Team present two papers at the 2023 Howard League International Conference

24 Sep 2022

The team presented findings from the project in two panels to the Howard League Conference which took place 13–14 September 2022 at Keble College, University of Oxford

Howard League conference Sept 2022 (2)

Dr Evi Girling discussed everyday environmental troubles and the 'greening' of everyday security concerns and acts of care in a paper called The (new) ecology of security: Tribulations of sustainable security in a small town


Drawing on our current revisiting of an old research site, Macclesfield in Cheshire, this paper reflects on shifts in the local meanings of in/security since the mid-1990s. In revisiting the town, we discover a set of everyday troubles (littering, dog poo, the tribulations of parks and other valued public spaces) that appear to call forth established forms of environmental criminology (the ‘broken windows’ thesis; theories of ‘defensible space’ in urban design). But we have also encountered security concerns that attach themselves to new objects that are often described as environmental (pollution, flooding, and other local indicators of climate crisis). In this paper, we argue that both these ‘new’ and ‘old’ forms of environmental trouble are signs of a greening of security wherein problems such as street-drinking, litter, badly parked cars, flooding etc. matter because they are entangled with people’s sense of the liveability and sustainability of the places in which they strive to make meaningful lives. Discourse about ‘fear’ and ‘crime’ tends to be about moral boundary-drawing, defining place with reference to hostile ‘outsiders’, and defending these places from incursion. The new ecology of security shifts this orientation to protecting place in important respects. One is that concern for place is translated into practices of active caring, wherein questions of vulnerability, precarity, solidarity, resilience, and sustainability come to the fore. The second is greater consciousness of how ‘we’ (the insiders) have come become agents of our own peril - implicated in producing the security problems with which we are concerned.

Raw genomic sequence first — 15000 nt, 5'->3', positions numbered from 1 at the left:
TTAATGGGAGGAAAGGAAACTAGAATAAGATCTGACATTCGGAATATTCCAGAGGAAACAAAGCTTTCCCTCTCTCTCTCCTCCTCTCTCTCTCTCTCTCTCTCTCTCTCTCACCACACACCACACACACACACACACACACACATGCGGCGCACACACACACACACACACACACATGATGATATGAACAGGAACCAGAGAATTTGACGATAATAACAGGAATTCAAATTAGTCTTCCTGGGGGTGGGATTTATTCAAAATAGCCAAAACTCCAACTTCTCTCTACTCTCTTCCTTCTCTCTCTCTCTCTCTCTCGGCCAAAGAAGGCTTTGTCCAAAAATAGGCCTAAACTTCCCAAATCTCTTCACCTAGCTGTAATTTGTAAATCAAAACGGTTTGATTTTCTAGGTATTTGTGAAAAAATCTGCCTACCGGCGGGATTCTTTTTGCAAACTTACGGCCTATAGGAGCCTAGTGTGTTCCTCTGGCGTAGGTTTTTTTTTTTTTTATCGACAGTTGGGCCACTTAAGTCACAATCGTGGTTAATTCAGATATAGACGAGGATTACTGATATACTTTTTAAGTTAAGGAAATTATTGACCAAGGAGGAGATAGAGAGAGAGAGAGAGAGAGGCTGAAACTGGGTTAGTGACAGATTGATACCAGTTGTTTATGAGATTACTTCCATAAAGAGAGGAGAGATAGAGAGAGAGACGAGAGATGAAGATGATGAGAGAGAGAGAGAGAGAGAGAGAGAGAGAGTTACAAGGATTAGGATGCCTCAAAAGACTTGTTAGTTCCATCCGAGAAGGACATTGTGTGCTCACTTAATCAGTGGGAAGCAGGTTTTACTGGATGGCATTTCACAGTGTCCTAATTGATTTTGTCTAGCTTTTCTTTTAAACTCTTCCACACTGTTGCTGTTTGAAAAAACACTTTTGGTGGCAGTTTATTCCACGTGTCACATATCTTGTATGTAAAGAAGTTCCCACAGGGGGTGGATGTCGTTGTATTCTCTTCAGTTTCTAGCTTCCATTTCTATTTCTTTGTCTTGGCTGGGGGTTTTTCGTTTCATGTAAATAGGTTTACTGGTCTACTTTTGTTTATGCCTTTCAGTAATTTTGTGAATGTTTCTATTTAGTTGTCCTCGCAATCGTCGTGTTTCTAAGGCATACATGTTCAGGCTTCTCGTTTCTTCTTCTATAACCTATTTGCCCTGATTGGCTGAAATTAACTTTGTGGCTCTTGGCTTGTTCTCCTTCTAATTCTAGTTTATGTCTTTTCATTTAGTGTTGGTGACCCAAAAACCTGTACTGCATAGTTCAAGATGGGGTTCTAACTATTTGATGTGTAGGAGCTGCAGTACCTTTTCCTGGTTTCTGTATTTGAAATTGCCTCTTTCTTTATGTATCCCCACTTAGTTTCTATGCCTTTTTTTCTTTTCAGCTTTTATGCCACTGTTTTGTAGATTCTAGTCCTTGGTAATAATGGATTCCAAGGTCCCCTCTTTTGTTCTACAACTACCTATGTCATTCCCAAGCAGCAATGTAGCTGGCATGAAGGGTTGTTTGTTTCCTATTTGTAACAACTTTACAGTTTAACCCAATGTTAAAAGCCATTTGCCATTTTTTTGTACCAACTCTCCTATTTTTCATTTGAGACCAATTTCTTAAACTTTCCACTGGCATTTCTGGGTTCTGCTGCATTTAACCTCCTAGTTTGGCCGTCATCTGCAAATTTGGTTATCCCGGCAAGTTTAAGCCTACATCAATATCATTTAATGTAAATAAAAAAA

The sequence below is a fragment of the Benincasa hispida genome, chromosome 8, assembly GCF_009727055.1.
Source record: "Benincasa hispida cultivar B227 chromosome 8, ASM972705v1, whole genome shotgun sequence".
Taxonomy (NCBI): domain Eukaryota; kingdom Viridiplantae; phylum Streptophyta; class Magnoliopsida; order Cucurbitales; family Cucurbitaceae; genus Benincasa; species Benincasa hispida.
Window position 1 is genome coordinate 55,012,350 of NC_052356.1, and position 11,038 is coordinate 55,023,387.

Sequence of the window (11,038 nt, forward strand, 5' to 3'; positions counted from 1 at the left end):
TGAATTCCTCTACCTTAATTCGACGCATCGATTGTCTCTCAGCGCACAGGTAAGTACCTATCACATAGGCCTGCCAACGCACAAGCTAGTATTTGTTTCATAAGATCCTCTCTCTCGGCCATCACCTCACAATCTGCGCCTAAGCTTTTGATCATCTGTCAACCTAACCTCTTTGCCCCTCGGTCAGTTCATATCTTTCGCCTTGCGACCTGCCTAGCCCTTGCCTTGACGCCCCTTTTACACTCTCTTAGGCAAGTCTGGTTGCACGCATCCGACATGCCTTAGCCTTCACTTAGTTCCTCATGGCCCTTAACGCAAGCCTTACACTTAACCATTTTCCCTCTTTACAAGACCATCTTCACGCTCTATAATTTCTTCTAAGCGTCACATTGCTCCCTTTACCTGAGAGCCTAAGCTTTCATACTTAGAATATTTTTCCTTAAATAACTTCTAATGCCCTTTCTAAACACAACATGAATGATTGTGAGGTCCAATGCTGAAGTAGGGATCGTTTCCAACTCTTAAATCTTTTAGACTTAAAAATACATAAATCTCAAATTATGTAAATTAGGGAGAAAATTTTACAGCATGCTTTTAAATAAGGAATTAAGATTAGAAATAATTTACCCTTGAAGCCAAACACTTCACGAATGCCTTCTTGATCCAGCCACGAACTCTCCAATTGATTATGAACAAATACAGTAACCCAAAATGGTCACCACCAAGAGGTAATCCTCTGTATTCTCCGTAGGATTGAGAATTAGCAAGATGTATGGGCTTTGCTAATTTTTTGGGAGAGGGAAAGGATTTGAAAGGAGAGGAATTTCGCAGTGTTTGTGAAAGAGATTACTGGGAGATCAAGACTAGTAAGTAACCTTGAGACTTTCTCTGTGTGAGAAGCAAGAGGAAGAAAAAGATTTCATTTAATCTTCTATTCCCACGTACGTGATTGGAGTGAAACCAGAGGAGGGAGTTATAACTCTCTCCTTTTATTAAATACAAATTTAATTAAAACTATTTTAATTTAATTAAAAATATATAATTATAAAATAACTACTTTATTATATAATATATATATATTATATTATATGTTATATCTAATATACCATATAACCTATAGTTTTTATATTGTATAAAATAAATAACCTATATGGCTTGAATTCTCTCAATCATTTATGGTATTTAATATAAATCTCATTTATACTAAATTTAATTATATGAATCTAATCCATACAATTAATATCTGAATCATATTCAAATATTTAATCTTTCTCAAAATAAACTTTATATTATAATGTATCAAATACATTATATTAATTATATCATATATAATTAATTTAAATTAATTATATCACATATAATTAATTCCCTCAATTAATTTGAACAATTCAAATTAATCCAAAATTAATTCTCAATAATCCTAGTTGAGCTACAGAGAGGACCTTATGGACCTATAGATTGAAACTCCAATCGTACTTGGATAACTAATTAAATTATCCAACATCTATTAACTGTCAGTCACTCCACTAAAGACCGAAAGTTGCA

Professor Ben Bradford presented a paper drawing from data from our survey on sense of place and trust in the police. It was titled Policing and place: Trust in the police, ‘narrow’ and ‘deep’ security in an English town


In this paper we consider the contribution of policing to people’s sense of safety and security. Using data collected from a survey of residents of a mid-sized English town, we consider the extent to which evaluations of police activity and behaviour are associated with (a) a ‘shallow’ sense of security – roughly speaking, feeling ‘safe’ – and (b) a ‘deeper’ sense of security – being comfortable in, and with, one’s environment. Much policy discourse tends to concentrate on the contribution police can make to feelings of safety, narrowly defined. Yet, more expansive accounts stress the extent to which deeper rooted forms of security and belonging might be more important ‘outcomes’ of police activity; outcomes which, moreover, may be occluded or even inhibited by an excessive focus on demonstration of or at least claims to instrumental effectiveness. Our results resonate with these latter accounts. We find no link between perceptions of police effectiveness and subjective (un)safety, although there is an inconsistent association between police effectiveness and worry about crime. Yet, we find a strong association between perceptions of police fairness and people’s sense of attachment to and belonging within their community. By focussing more accurately on the forms of safety and security police can hope to ‘produce’, we open up space for consideration of the ends they seek to achieve as well as the means they seek to use. Yet, translating these ideas to more fraught social and political contexts – and those with higher crime rates – may be a significant challenge

Revised: 12 Mar 2024, 1:24 p.m.

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